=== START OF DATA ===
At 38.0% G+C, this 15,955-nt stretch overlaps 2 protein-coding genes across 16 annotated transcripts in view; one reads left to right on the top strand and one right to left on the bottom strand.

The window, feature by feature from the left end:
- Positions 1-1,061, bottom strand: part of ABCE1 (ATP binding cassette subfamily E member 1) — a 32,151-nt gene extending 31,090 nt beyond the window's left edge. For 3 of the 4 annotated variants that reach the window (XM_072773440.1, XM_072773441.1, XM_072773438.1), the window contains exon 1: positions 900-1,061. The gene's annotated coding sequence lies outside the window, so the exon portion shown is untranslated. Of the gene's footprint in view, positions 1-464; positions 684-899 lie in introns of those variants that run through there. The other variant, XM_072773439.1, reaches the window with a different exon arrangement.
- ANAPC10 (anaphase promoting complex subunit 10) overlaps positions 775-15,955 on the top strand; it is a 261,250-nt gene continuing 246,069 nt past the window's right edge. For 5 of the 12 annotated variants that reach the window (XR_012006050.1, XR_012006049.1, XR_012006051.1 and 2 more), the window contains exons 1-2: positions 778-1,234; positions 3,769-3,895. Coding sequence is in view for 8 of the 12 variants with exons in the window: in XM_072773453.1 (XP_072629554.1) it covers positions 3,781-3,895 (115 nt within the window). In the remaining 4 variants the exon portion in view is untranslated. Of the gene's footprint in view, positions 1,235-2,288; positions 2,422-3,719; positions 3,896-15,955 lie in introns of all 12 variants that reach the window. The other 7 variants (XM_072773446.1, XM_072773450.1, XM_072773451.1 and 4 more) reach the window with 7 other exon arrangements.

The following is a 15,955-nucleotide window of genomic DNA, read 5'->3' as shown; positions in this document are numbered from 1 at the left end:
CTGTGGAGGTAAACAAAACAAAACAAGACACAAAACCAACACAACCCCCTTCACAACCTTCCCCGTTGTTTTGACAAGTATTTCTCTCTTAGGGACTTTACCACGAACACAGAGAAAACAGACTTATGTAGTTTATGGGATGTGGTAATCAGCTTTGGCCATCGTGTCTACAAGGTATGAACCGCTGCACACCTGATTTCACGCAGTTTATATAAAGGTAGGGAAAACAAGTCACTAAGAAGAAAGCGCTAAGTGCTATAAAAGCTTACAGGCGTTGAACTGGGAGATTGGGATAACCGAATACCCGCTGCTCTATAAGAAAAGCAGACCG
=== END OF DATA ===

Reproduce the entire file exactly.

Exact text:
At 38.0% G+C, this 15,955-nt stretch overlaps 2 protein-coding genes across 16 annotated transcripts in view; one reads left to right on the top strand and one right to left on the bottom strand.

The window, feature by feature from the left end:
- Positions 1-1,061, bottom strand: part of ABCE1 (ATP binding cassette subfamily E member 1) — a 32,151-nt gene extending 31,090 nt beyond the window's left edge. For 3 of the 4 annotated variants that reach the window (XM_072773440.1, XM_072773441.1, XM_072773438.1), the window contains exon 1: positions 900-1,061. The gene's annotated coding sequence lies outside the window, so the exon portion shown is untranslated. Of the gene's footprint in view, positions 1-464; positions 684-899 lie in introns of those variants that run through there. The other variant, XM_072773439.1, reaches the window with a different exon arrangement.
- ANAPC10 (anaphase promoting complex subunit 10) overlaps positions 775-15,955 on the top strand; it is a 261,250-nt gene continuing 246,069 nt past the window's right edge. For 5 of the 12 annotated variants that reach the window (XR_012006050.1, XR_012006049.1, XR_012006051.1 and 2 more), the window contains exons 1-2: positions 778-1,234; positions 3,769-3,895. Coding sequence is in view for 8 of the 12 variants with exons in the window: in XM_072773453.1 (XP_072629554.1) it covers positions 3,781-3,895 (115 nt within the window). In the remaining 4 variants the exon portion in view is untranslated. Of the gene's footprint in view, positions 1,235-2,288; positions 2,422-3,719; positions 3,896-15,955 lie in introns of all 12 variants that reach the window. The other 7 variants (XM_072773446.1, XM_072773450.1, XM_072773451.1 and 4 more) reach the window with 7 other exon arrangements.

The following is a 15,955-nucleotide window of genomic DNA, read 5'->3' as shown; positions in this document are numbered from 1 at the left end:
CTGTGGAGGTAAACAAAACAAAACAAGACACAAAACCAACACAACCCCCTTCACAACCTTCCCCGTTGTTTTGACAAGTATTTCTCTCTTAGGGACTTTACCACGAACACAGAGAAAACAGACTTATGTAGTTTATGGGATGTGGTAATCAGCTTTGGCCATCGTGTCTACAAGGTATGAACCGCTGCACACCTGATTTCACGCAGTTTATATAAAGGTAGGGAAAACAAGTCACTAAGAAGAAAGCGCTAAGTGCTATAAAAGCTTACAGGCGTTGAACTGGGAGATTGGGATAACCGAATACCCGCTGCTCTATAAGAAAAGCAGACCG